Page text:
In Idaho, Pillow Guy's rendition of the Big Lie a big lie
October 6, 2021
Saturday’s manual review and recount of over 7,700 ballots in Bonner County was the third such review conducted by the office over a two week period, a process that was started following citizen submissions of a spreadsheet and webpage published at http://thebiglie.frankspeech.com, a website that bears the copyright of "Pillow Guy" and Trump advisor Michael J. Lindell.
The webpage shows lists of every county in the country, sorted by state, and then purports to show how much each county was electronically manipulated, referencing dates, times and IP addresses that supposedly connect to the particular attack.
“I had received numerous phone calls and emails over the last month from constituents wanting my office to ‘look into Lindell’s data,’ but until recently, that data had never been available,” Idaho Secretary of State Lawerence Denney said.
Once the data showed up on the website, Chief Deputy Secretary Chad Houck, who was in charge of the review, says that the office started getting copies sent to them.
“We have always said that if you have information regarding election fraud that we can look into, put it in our hands," he said. "Once this came out publicly, and especially given that it implied that all 44 county’s results had been altered, we felt it was important to address it publicly. This questioned the integrity of the Secretary’s office, and the integrity of the 44 elected county clerks across Idaho, and that is something we won’t take lying down.”
Bonner County’s clerk, Michael Rosedale, had the same perspective, and volunteered his county for the effort because it offered a unique fit to the review – a machine count county with a single point of aggregation.
“Every vote in Bonner County ultimately goes through one computer during the tabulation process," he said. "For a digital manipulation to happen, it would have had to have been on that machine, but the computer is not connected to the internet via LAN, Wi-Fi or Bluetooth. I know it was secure.”
In the end, the vote count showed a mere 0.116% margin of error, nine ballots in total with eight attributed to Trump and one to Biden.
“Of those ballots, at least seven could likely be attributed to extremely light markings that the tabulation machine could not pick up on election day,” Houck said. If that explanation were considered, the margin of error would drop to around 2.5 in 10,000, or 0.025%.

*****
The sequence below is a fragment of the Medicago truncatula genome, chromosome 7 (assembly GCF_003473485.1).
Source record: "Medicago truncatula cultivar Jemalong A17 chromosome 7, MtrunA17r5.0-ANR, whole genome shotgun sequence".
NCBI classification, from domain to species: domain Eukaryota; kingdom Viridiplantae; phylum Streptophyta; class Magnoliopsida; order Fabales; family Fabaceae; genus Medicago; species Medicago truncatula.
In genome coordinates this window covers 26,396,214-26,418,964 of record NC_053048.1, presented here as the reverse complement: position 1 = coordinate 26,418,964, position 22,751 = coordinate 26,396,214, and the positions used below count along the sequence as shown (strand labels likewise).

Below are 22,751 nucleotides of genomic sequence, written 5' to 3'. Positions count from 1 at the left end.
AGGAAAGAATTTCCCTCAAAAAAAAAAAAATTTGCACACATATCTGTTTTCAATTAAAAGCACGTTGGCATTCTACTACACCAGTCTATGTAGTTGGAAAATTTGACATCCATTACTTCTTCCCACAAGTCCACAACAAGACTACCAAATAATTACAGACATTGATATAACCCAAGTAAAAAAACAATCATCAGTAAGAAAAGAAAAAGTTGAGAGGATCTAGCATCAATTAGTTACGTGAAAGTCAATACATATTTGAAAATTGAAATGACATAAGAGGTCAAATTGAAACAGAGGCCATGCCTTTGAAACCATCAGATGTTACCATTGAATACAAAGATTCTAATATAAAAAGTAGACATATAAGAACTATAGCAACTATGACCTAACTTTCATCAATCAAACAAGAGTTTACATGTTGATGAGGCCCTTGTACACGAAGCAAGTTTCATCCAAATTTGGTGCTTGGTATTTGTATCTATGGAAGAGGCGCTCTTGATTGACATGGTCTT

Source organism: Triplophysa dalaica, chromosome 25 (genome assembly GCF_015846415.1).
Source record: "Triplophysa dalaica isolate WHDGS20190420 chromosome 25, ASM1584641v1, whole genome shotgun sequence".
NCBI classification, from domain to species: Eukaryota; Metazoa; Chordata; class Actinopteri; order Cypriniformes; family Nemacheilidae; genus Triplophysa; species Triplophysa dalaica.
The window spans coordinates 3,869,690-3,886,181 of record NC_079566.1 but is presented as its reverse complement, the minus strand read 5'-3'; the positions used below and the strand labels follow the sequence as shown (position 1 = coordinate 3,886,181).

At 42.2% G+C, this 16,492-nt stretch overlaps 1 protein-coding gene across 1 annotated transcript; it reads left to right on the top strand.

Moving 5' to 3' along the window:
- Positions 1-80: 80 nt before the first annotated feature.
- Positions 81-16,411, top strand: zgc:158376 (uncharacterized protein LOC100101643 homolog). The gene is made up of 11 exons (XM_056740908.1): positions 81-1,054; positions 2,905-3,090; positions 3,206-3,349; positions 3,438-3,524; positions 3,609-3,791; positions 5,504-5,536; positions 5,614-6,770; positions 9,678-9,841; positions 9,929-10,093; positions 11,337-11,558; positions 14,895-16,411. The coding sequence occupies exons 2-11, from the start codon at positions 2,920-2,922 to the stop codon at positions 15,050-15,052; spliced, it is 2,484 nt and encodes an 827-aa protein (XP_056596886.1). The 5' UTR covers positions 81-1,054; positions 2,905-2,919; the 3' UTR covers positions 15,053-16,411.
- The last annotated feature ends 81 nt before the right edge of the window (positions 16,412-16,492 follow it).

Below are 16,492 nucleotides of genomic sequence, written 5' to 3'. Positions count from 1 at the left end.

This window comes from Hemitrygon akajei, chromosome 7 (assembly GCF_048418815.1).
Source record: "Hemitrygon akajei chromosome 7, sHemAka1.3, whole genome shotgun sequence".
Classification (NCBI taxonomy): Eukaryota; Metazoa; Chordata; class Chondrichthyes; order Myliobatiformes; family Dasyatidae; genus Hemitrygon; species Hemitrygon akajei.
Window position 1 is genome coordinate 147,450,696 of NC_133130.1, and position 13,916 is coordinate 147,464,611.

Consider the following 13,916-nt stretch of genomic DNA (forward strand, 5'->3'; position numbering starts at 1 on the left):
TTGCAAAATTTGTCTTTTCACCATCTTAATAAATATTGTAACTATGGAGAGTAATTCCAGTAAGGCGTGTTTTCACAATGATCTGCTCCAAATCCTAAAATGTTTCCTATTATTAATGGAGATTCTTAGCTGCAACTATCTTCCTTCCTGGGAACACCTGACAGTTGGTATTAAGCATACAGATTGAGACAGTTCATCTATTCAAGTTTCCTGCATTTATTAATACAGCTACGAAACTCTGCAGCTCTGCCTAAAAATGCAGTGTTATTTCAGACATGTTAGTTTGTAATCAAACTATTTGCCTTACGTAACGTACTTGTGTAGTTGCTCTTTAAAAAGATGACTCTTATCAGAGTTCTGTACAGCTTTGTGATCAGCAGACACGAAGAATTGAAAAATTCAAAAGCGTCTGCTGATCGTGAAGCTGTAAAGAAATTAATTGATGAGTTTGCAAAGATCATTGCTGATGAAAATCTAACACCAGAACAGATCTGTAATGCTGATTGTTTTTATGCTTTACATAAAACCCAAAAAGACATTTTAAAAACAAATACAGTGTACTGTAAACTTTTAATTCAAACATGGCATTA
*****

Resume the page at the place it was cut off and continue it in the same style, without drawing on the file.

Following the review in Butte County, where results initially showed nine fewer votes counted, county officials did their own review of the poll books and tally books, resulting in the discovery of a math error that accounted for a 10-ballot overall difference, and advised the Secretary’s office of the discovery. Adjusted for this finding, Butte County’s margin of error dropped from 0.63% to 0.07%, bringing all counties well below the 8.4% margin of error alleged by the spreadsheet.
“We jealously guard Idaho’s election integrity reputation, and this was a shot directly aimed at each state,” Houck said on why the office undertook the review. “While our team is always looking for possible vulnerabilities, this allegation was patently without merit from the first look. It takes hard work to build confidence in a state’s elections system, and careless accusations like this can cause tremendous harm. Doing nothing and saying nothing would have been like conceding its truth.”
No further review of this data is planned by the office.
The costs associated with the review were paid with federal grant funds earmarked for audits in 2018 by the Secretary under the Help America Vote Act. The first review covering Butte and Camas counties is estimated to have cost around $2,500, with the Bonner County review estimated at $4,000. The Secretary’s office has offered to reimburse any expenses incurred at the county level from the same funds.
Mike Weland, Publisher
6931 Main St.
P.O. Box 1625
Bonners Ferry, ID 83805
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